The idea of “core memories” is popping up everywhere these days. While the term actually gained notoriety in the animated movie Inside Out and is not a real clinical concept, it has become a part of modern vernacular. Essentially, it means defining life events and experiences; the moments that fuel the creation of part of your identity.
This idea’s popularity comes at a time when many families are opting to give experiences instead of physical gifts. We recently witnessed the formation of a core memory in my daughter’s life.
Two years ago I began reading the Harry Potter series with my kids. We had planned from the beginning to take them to the Wizarding World of Harry Potter at Universal Studios Hollywood at the completion of the seven books, and the timing coincided with a 10th birthday trip for my eldest — so out west we went.
Universal has done an absolutely phenomenal job making each themed area literally feel like a different world. As we stepped into Hogsmeade, we were immediately transported to winter in the UK. Every single minor detail is planned and perfectly executed. Our very first stop was Ollivander’s Wand Shop, as we had read you can purchase wands that will do dozens of “spells” and create magic throughout the park. Blindly, we walked into a large room for a pre-shopping “magic show.” As the mysterious and well-acted show began, the wandmaker’s assistant stopped mid sentence and looked at my daughter. He asked if she would like to be chosen by a wand.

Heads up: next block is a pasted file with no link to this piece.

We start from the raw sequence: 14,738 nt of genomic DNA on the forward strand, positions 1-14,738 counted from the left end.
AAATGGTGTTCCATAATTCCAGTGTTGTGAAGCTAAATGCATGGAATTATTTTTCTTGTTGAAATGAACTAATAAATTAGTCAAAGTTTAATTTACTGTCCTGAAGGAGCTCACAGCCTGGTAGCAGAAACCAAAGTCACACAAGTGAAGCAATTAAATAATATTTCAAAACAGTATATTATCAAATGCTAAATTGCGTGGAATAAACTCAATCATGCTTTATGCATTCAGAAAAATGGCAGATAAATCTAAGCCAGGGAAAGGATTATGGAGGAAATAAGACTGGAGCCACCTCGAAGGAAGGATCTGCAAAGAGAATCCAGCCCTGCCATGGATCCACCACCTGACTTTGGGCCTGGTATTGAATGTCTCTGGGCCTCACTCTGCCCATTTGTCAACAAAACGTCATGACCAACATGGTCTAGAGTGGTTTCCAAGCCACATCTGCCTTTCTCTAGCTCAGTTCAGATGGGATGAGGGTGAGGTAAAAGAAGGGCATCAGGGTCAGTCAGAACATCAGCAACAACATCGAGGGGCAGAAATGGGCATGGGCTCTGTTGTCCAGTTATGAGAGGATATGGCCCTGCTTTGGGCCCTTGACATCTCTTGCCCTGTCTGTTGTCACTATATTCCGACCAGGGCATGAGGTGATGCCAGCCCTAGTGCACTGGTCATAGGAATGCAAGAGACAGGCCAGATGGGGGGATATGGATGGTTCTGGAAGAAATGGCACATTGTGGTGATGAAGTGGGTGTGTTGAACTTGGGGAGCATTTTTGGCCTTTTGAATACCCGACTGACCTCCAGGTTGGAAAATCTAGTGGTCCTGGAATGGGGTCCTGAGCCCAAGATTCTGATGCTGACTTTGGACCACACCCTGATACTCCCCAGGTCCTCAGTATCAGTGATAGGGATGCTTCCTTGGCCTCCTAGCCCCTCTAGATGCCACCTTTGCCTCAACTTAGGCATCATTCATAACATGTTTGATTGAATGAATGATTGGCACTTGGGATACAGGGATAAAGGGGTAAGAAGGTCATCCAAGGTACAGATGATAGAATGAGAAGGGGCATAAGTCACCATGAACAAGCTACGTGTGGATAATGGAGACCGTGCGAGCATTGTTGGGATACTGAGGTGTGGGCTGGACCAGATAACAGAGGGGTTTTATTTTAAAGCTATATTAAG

Under the circumstances, he might have safely guessed she was a fan, but he could not have known that he’d chosen a girl whose singular passion is Harry Potter. A girl who reads the series and watches the movies repeatedly, creates fan fiction, even draws pictures of herself playing quidditch via broomstick. And he could not have known this was her 10th birthday celebration and the one moment she had been dreaming about for years. After a few practice spells with various wands when things in the room went awry — flowers catching fire, books toppling, etc. — he handed her a new wand. The room lit up, the wind blew and the audience clapped. She said it was the best day of her life. It tops the list of best moments in my life as well. Core memory unlocked.
The Wizarding World also contains rides such as Flight of the Hippogriff and The Forbidden Journey, themed British dining at the Three Broomsticks and several other shops for sweets including yummy Butterbeer, and a triwizard Beauxbatons and Durmstrang show.
While our family’s priority was to see Hogwarts, the current main attraction for most visitors at Universal Studios is the newly opened Super Nintendo World. A life-sized video game landscape that cost upward of $575 million and took more than five years to plan, design and build, Super Nintendo World creates an immersive universe that uses video projections and augmented reality to put you inside the mustachioed plumber’s world. Fanatics will love entering through the iconic green pipe featured throughout various Nintendo games, beginning their journey at Peach’s Castle before venturing further into the colorful Mushroom Kingdom. Highlights of the themed world include the Mario Kart: Bowser’s Challenge ride and eating at the Toadstool Cafe.
Other can’t-miss attractions at the park include Jurassic World, Despicable Me Minion-centric rides and character sightings, the Revenge of the Mummy ride and the world-famous studio tour that allows you to go behind the scenes and see where some of your favorite films and television shows were, and currently are, filmed.
In the end, trips like this one are worth it. Worth the cost and the stress and the PTO for the once-in-a-lifetime moments and memories that are created, particularly for those with kids and families open to moments of pure wonder.
This holiday season, especially if you have not already completed your gift shopping, consider giving an experience that just might become the best day of their life.